Meet Some Rangers

Meet some of the incredible women who are working tirelessly to protect wildlife from extinction. As you’re reading this, these brave female rangers are out there in the field, monitoring wildlife, seizing snares, clearing out poachers’ camps, and patrolling vast wilderness areas.

Meet Caren 


Caren (21) is a Maasai woman and a female wildlife ranger employed by the Mara Elephant Project (MEP). Caren was noted as a "top 1%" recruit and is now leading the Sheldrick Wildlife Trust (SWT) Mau De-Snaring Unit in the Mau Forest in Kenya to combat illegal logging and bushmeat poaching. Since June 2020, Caren's team have arrested 90 suspects for unlawful habitat destruction, destroyed 17 kilns, confiscated 56 bags of charcoal and 4,311 illegal posts, trees or timbers. They've also arrested eight suspects for bushmeat poaching and removed 182 snares and seized 39 kg of bushmeat. Caren is the recipient of the first World Female Ranger Award by How Many Elephants.


Meet Leitah 

Leitah (29) is a ranger from the Black Mamba Anti-Poaching Unit in South Africa. She has an immense amount of responsibility, from sweeping life-threatening wildlife snares from wilderness areas to tracking down poachers in the bush. Leitah and her fellow rangers are working hard to create a danger-free zone for wild animals, enabling them to live freely and sustaining wildlife populations.

She says “we cannot do it by ourselves. We need more eyes, more people helping us. When I started as a Black Mamba, people were scared of the training we went through. People said this training is for men and we couldn’t do it because we are women. The hardest part was that even women were looking down on us. But people started to come around once the impact of the female rangers was clear. It has helped women in the community to see themselves differently. People have seen how we want to do this and so many women started to support us.” Photo: Black Mambas

To support Leitah and the Black Mambas, you can visit their fundraising page here


Meet Casey-Jo


Casey-Jo is a Countryside Ranger on the Isle of Gigha in Scotland. She has helped facilitate a new ranger service on the island, working to monitor and survey the wildlife and develop low carbon initiatives (e.g. e-bike schemes, community zero-carbon group) across the island.

Casey-Jo said: “I am absolutely delighted to have been offered my dream role, working to protect and enhance the natural environment as well as improve access to nature for everyone.”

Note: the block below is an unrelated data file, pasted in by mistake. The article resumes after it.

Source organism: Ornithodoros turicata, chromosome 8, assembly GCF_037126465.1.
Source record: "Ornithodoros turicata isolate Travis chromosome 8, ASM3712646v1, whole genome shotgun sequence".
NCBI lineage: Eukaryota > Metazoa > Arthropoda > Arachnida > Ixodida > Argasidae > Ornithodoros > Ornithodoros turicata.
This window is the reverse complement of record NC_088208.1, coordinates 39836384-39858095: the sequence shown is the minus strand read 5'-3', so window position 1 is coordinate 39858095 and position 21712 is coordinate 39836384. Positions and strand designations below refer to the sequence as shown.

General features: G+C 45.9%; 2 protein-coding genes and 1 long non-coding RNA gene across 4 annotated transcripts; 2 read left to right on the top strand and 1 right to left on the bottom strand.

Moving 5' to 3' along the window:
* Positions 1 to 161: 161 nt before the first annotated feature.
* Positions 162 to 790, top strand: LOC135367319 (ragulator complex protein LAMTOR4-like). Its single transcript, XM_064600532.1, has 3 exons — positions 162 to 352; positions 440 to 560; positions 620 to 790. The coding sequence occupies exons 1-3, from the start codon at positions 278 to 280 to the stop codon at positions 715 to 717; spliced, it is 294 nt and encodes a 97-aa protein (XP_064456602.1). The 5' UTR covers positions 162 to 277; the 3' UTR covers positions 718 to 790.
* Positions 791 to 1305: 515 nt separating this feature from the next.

Meet Agnes 

Agnes is a Big Life Ranger.​​​​​​​​ She’s from a small village in Kimana Group Ranch and is one of 14 children. Her father, who had two wives, had dreamed of being a Big Life ranger. Agnes had dreamed of becoming a doctor, but her family did not have the money to pay for her schooling.​​​​​​​​ Although she wasn’t able to finish school, she was ambitious and always on the lookout for new opportunities. When Big Life began recruiting for new rangers, it was her father who encouraged her to apply, and it was Agnes who succeeded in landing the job. Today, Agnes is a successful ranger with Big Life. She helps her community whenever possible, such as with vehicle transport, and is actively involved in human-wildlife conflict mitigation and chasing elephants out of farms.​​​​​​​​ But being a woman has put Agnes in a unique position as she’s able to approach people in a way that her male colleagues cannot, and access critical information networks (in particular, from other women). In one instance, women were cutting down trees in our area of operation to make charcoal. Once Agnes became employed by Big Life, this stopped because they knew they were doing something against what Agnes was working for.​​​​​​​​ And while Agnes was not able to become a doctor, she is now in a position to fund the education for three of her siblings.​​​​​​​​


Meet Nkateko


Nkateko (30) is a ranger in Africa’s first all-female anti-poaching unit - The Black Mambas. Nkateko has been recognised in the IUCN International Ranger Awards for her dedication to protecting wildlife. Since their inception in 2013, the Black Mambas - a 36-strong anti-poaching unit in South Africa - have dramatically reduced bushmeat poaching and the use of snares. Nkateko is the breadwinner in her family - without her father, she supports her mother and 5 siblings. To support Nkateko and the Black Mambas, you can visit their fundraising page here


Hear about the female rangers and their mission to save wildlife.